Andrew's discipleship could be considered a wilderness experience (pun intended). He was not in a spiritual wilderness, however, and fastened upon the hope of the coming Messiah. He was committed to follow the one who was sent as the "voice crying in the wilderness" to prepare for his arrival.

How excited Andrew must have been. He and another unnamed man became the first followers of the Lord. In fact, in the Eastern Church he is called the Prōtoklētos, which means "first called." Orthodox Christians have a special place in their heart for St. Andrew as, according to tradition, he is considered the founder and the first bishop of the Byzantine Church as well as the patron saint of the Ecumenical Patriarchate of Constantinople.

It was out of Andrew's devotion to the coming of the Messiah that we really see his evangelistic fervor released. Upon hearing John's declaration and coming face-to-face with Jesus, his first response is to tell someone. particularly his brother.

This is the true heart of evangelization - one beggar telling another beggar where to find the living bread.

Many years ago, when serving a parish in the protestant world, I was a part of a special conference in California that included a behind-the-scenes visit to Disneyland. I was teamed up with a fellow clergyman, who was a friend, and assigned a guide for the outing.

As we began our tour, my friend began to talk to our guide about the Lord. He wanted to know if she went to church; if so, where; and where her heart was with respect to salvation through Christ. Finding out that her husband was a seminarian at a local evangelical seminary made the day great fun.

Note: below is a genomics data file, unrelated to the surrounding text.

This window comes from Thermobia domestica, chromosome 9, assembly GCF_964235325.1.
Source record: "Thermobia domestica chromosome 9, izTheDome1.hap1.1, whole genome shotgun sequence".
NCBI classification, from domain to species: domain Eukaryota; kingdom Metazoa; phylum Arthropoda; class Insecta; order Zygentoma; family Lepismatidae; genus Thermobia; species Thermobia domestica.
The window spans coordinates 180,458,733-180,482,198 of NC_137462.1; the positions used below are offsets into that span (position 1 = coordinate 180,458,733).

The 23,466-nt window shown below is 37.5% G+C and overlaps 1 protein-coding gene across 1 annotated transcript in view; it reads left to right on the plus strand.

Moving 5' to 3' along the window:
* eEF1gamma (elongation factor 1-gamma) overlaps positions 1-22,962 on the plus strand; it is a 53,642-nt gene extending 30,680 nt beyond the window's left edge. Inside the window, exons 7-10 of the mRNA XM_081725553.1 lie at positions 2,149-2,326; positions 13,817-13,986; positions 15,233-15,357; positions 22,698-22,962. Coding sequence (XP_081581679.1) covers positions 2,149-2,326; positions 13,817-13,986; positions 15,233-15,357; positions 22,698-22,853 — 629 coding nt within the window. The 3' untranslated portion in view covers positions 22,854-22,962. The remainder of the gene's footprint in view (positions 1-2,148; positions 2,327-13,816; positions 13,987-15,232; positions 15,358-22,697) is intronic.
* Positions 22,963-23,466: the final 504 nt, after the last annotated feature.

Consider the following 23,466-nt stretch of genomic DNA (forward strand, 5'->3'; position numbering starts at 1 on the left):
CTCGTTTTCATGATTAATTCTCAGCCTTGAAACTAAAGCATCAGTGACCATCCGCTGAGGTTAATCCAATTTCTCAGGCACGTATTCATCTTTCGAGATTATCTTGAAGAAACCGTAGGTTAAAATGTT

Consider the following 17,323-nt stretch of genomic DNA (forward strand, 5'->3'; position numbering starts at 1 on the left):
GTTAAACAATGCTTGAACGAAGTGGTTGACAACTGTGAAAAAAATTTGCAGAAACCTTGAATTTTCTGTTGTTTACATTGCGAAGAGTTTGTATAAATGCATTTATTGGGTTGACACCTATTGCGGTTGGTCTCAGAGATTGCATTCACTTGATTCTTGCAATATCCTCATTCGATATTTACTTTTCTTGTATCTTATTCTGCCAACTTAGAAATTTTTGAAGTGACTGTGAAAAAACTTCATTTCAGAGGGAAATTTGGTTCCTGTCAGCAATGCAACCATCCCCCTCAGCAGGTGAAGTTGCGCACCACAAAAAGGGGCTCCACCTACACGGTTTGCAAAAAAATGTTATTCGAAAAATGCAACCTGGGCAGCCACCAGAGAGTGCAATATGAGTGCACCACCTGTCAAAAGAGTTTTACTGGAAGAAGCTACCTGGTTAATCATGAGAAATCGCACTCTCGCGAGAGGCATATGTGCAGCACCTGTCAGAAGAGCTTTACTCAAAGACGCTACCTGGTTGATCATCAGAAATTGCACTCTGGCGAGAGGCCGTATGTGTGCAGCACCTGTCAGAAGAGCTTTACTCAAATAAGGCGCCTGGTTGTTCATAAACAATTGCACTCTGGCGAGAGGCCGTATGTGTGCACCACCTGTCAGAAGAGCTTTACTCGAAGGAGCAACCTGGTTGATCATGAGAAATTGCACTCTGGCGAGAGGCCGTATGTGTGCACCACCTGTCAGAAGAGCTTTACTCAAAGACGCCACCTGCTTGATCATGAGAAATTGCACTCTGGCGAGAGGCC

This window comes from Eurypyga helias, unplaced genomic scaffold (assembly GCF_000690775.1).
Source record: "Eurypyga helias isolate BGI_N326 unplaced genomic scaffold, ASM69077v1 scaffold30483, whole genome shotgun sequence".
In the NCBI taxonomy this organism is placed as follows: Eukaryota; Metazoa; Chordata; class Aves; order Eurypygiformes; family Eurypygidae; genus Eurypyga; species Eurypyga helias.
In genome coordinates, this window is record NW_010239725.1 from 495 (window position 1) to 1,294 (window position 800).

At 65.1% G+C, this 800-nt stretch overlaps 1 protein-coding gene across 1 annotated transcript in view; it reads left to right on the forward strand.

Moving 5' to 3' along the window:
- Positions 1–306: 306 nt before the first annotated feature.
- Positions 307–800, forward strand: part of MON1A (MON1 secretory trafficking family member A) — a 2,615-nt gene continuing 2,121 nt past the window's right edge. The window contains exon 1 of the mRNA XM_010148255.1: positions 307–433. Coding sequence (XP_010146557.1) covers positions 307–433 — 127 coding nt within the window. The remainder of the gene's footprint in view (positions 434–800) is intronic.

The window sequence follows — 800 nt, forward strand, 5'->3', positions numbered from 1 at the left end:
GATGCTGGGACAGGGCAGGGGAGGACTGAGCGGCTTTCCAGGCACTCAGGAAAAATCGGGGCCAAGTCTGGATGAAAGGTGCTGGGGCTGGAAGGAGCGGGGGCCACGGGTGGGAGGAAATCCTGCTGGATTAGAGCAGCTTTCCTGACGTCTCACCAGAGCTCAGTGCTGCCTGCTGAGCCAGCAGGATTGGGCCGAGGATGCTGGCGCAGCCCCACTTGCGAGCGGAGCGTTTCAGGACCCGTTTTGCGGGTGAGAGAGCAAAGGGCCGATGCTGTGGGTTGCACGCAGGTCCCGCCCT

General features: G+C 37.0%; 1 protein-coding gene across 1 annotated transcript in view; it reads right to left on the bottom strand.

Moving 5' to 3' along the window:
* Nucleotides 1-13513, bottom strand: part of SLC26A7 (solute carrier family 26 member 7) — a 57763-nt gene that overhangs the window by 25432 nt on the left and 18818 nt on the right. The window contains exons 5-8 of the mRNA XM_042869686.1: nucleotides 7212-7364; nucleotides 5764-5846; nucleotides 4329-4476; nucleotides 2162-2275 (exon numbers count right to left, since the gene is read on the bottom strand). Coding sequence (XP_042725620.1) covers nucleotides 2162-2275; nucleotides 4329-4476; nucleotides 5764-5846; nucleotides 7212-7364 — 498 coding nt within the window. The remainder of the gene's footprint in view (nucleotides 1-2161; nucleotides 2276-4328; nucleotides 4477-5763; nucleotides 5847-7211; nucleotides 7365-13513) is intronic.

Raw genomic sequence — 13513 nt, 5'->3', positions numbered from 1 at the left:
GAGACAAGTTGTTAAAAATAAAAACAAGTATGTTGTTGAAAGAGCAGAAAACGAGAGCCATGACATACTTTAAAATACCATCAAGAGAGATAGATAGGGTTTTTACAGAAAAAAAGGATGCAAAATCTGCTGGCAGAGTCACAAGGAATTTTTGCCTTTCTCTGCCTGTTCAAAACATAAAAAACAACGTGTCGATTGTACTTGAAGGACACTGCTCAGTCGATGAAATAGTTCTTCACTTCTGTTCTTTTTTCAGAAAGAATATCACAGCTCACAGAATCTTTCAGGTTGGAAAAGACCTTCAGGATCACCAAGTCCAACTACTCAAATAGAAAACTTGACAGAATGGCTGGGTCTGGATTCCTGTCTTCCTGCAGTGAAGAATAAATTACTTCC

I had noticed that my friend had done this several times during the day with various people. It was all very gentle and not confrontational. That night upon returning to our hotel room I asked him about the day.

"I am so in love with Christ and so thankful for his gift of salvation," he told me, "that wherever I go and whoever I'm with, I always want to know where people are with respect for Christ."

How good it is when we can be witnesses for Christ out of the overflow of our hearts. As St. Paul wrote in his second letter to the Thessalonians about his motivation to share the Gospel, For the love of Christ compels us, once we have come to the conviction that one died for all; therefore, all have died. He indeed died for all, so that those who live might no longer live for themselves but for him who for their sake died and was raised.

II. He was a man of bold faith

Throughout the gospels, our Lord extends an invitation to discipleship -following Him - to a lot of people. He was met with a lot of excuses. People wanted to have long good-byes, they had other things that needed to be done first.

Some invitations were very hard, such as the one to the rich young ruler. He is encouraged to sell all that he has, give it to the poor and then follow. The man went away sorrowful.

It seems that Jesus always likes to touch the one area where we find surrender to be the hardest. That often is the button he likes to push, knowing that if we cannot let go there, we will never really follow.

In the case of Andrew - and Peter - it was facing the unknown. They willingly left all to follow Him.

Fishing all his life on the Sea of Galilee, Andrew knew his trade, as did his brother. When the invitation to follow came to them, they were not told where they were going, but immediately went anyway.

And what were they to do? The message was quite familiar but strange at the same time. They would still be fishing; this time, however, it would be for men. What would that look like? They didn't know but trusted that Christ to show them how.

In reflecting on this passage, St. Jose Maria Escriva wrote, God draws us from the shadows of our ignorance, our groping through history and, no matter what our occupation in the world, he calls us in a loud voice, as he once called Peter and Andrew.